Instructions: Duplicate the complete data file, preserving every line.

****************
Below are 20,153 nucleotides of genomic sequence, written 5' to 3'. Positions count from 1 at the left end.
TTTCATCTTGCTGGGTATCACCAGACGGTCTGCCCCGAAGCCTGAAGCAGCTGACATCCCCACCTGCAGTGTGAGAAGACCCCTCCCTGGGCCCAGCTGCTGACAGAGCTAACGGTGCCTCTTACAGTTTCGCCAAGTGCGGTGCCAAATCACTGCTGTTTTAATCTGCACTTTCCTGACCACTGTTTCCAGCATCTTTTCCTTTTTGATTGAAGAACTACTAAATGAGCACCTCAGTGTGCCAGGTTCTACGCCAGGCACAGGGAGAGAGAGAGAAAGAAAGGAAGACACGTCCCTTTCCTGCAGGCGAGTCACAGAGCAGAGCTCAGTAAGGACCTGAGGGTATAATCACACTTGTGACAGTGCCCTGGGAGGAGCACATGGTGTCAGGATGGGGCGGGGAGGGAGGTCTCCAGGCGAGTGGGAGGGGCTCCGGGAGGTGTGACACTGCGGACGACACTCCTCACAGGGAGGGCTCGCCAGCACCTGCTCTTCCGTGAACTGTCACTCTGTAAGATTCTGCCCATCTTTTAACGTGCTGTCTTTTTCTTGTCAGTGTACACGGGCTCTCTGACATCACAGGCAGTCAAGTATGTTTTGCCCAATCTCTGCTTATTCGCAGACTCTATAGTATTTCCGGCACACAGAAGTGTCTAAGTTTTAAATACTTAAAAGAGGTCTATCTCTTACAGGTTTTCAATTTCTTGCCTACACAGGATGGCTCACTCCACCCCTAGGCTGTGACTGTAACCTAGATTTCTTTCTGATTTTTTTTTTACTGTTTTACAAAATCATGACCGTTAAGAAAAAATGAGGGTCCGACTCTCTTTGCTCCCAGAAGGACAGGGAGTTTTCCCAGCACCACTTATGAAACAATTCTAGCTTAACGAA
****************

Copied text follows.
Below are 20,153 nucleotides of genomic sequence, written 5' to 3'. Positions count from 1 at the left end.
TTTCATCTTGCTGGGTATCACCAGACGGTCTGCCCCGAAGCCTGAAGCAGCTGACATCCCCACCTGCAGTGTGAGAAGACCCCTCCCTGGGCCCAGCTGCTGACAGAGCTAACGGTGCCTCTTACAGTTTCGCCAAGTGCGGTGCCAAATCACTGCTGTTTTAATCTGCACTTTCCTGACCACTGTTTCCAGCATCTTTTCCTTTTTGATTGAAGAACTACTAAATGAGCACCTCAGTGTGCCAGGTTCTACGCCAGGCACAGGGAGAGAGAGAGAAAGAAAGGAAGACACGTCCCTTTCCTGCAGGCGAGTCACAGAGCAGAGCTCAGTAAGGACCTGAGGGTATAATCACACTTGTGACAGTGCCCTGGGAGGAGCACATGGTGTCAGGATGGGGCGGGGAGGGAGGTCTCCAGGCGAGTGGGAGGGGCTCCGGGAGGTGTGACACTGCGGACGACACTCCTCACAGGGAGGGCTCGCCAGCACCTGCTCTTCCGTGAACTGTCACTCTGTAAGATTCTGCCCATCTTTTAACGTGCTGTCTTTTTCTTGTCAGTGTACACGGGCTCTCTGACATCACAGGCAGTCAAGTATGTTTTGCCCAATCTCTGCTTATTCGCAGACTCTATAGTATTTCCGGCACACAGAAGTGTCTAAGTTTTAAATACTTAAAAGAGGTCTATCTCTTACAGGTTTTCAATTTCTTGCCTACACAGGATGGCTCACTCCACCCCTAGGCTGTGACTGTAACCTAGATTTCTTTCTGATTTTTTTTTTACTGTTTTACAAAATCATGACCGTTAAGAAAAAATGAGGGTCCGACTCTCTTTGCTCCCAGAAGGACAGGGAGTTTTCCCAGCACCACTTATGAAACAATTCTAGCTTAACGAA